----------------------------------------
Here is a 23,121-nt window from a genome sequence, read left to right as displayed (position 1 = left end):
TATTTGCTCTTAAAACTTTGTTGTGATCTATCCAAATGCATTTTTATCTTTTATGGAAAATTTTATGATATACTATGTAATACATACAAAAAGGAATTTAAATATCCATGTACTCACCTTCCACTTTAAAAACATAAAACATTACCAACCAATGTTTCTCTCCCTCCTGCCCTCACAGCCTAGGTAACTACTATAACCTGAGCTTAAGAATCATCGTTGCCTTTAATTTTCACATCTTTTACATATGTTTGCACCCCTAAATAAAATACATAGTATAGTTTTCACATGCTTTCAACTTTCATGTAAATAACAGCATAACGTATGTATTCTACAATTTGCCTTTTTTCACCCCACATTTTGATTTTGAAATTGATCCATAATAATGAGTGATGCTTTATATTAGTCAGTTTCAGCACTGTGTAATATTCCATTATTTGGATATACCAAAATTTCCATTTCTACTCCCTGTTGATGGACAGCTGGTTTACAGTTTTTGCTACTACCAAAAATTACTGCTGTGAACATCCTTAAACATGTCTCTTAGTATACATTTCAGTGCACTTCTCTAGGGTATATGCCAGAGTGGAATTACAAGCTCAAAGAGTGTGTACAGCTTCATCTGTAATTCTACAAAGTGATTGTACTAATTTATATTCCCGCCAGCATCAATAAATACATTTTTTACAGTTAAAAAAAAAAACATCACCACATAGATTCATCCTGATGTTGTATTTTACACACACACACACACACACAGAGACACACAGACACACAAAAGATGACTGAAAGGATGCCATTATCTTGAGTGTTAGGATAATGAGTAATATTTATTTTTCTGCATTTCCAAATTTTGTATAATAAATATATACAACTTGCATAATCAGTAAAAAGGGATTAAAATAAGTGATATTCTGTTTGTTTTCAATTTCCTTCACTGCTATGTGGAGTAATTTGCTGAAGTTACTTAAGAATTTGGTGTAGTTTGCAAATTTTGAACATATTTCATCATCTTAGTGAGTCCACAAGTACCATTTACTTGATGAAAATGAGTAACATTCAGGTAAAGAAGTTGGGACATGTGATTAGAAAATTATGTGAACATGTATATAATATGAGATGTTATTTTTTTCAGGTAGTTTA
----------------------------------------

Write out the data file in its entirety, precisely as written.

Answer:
Here is a 23,121-nt window from a genome sequence, read left to right as displayed (position 1 = left end):
TATTTGCTCTTAAAACTTTGTTGTGATCTATCCAAATGCATTTTTATCTTTTATGGAAAATTTTATGATATACTATGTAATACATACAAAAAGGAATTTAAATATCCATGTACTCACCTTCCACTTTAAAAACATAAAACATTACCAACCAATGTTTCTCTCCCTCCTGCCCTCACAGCCTAGGTAACTACTATAACCTGAGCTTAAGAATCATCGTTGCCTTTAATTTTCACATCTTTTACATATGTTTGCACCCCTAAATAAAATACATAGTATAGTTTTCACATGCTTTCAACTTTCATGTAAATAACAGCATAACGTATGTATTCTACAATTTGCCTTTTTTCACCCCACATTTTGATTTTGAAATTGATCCATAATAATGAGTGATGCTTTATATTAGTCAGTTTCAGCACTGTGTAATATTCCATTATTTGGATATACCAAAATTTCCATTTCTACTCCCTGTTGATGGACAGCTGGTTTACAGTTTTTGCTACTACCAAAAATTACTGCTGTGAACATCCTTAAACATGTCTCTTAGTATACATTTCAGTGCACTTCTCTAGGGTATATGCCAGAGTGGAATTACAAGCTCAAAGAGTGTGTACAGCTTCATCTGTAATTCTACAAAGTGATTGTACTAATTTATATTCCCGCCAGCATCAATAAATACATTTTTTACAGTTAAAAAAAAAAACATCACCACATAGATTCATCCTGATGTTGTATTTTACACACACACACACACACACAGAGACACACAGACACACAAAAGATGACTGAAAGGATGCCATTATCTTGAGTGTTAGGATAATGAGTAATATTTATTTTTCTGCATTTCCAAATTTTGTATAATAAATATATACAACTTGCATAATCAGTAAAAAGGGATTAAAATAAGTGATATTCTGTTTGTTTTCAATTTCCTTCACTGCTATGTGGAGTAATTTGCTGAAGTTACTTAAGAATTTGGTGTAGTTTGCAAATTTTGAACATATTTCATCATCTTAGTGAGTCCACAAGTACCATTTACTTGATGAAAATGAGTAACATTCAGGTAAAGAAGTTGGGACATGTGATTAGAAAATTATGTGAACATGTATATAATATGAGATGTTATTTTTTTCAGGTAGTTTA